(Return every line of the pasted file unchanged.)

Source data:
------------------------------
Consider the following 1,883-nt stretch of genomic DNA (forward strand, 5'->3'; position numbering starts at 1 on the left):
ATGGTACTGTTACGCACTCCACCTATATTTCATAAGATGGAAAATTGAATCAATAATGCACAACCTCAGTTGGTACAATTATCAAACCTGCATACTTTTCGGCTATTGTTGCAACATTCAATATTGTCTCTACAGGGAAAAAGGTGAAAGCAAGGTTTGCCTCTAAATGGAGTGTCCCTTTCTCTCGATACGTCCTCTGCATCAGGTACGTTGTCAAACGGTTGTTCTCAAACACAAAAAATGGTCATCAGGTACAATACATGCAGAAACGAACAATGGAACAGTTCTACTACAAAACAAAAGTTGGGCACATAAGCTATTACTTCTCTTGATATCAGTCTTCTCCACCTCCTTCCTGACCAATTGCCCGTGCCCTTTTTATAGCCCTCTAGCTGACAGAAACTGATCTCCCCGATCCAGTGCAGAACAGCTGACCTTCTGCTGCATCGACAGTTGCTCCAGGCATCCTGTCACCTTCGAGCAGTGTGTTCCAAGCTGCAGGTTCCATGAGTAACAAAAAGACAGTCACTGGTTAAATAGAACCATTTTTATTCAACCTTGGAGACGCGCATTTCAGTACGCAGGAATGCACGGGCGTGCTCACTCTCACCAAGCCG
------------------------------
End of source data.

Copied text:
Consider the following 1,883-nt stretch of genomic DNA (forward strand, 5'->3'; position numbering starts at 1 on the left):
ATGGTACTGTTACGCACTCCACCTATATTTCATAAGATGGAAAATTGAATCAATAATGCACAACCTCAGTTGGTACAATTATCAAACCTGCATACTTTTCGGCTATTGTTGCAACATTCAATATTGTCTCTACAGGGAAAAAGGTGAAAGCAAGGTTTGCCTCTAAATGGAGTGTCCCTTTCTCTCGATACGTCCTCTGCATCAGGTACGTTGTCAAACGGTTGTTCTCAAACACAAAAAATGGTCATCAGGTACAATACATGCAGAAACGAACAATGGAACAGTTCTACTACAAAACAAAAGTTGGGCACATAAGCTATTACTTCTCTTGATATCAGTCTTCTCCACCTCCTTCCTGACCAATTGCCCGTGCCCTTTTTATAGCCCTCTAGCTGACAGAAACTGATCTCCCCGATCCAGTGCAGAACAGCTGACCTTCTGCTGCATCGACAGTTGCTCCAGGCATCCTGTCACCTTCGAGCAGTGTGTTCCAAGCTGCAGGTTCCATGAGTAACAAAAAGACAGTCACTGGTTAAATAGAACCATTTTTATTCAACCTTGGAGACGCGCATTTCAGTACGCAGGAATGCACGGGCGTGCTCACTCTCACCAAGCCG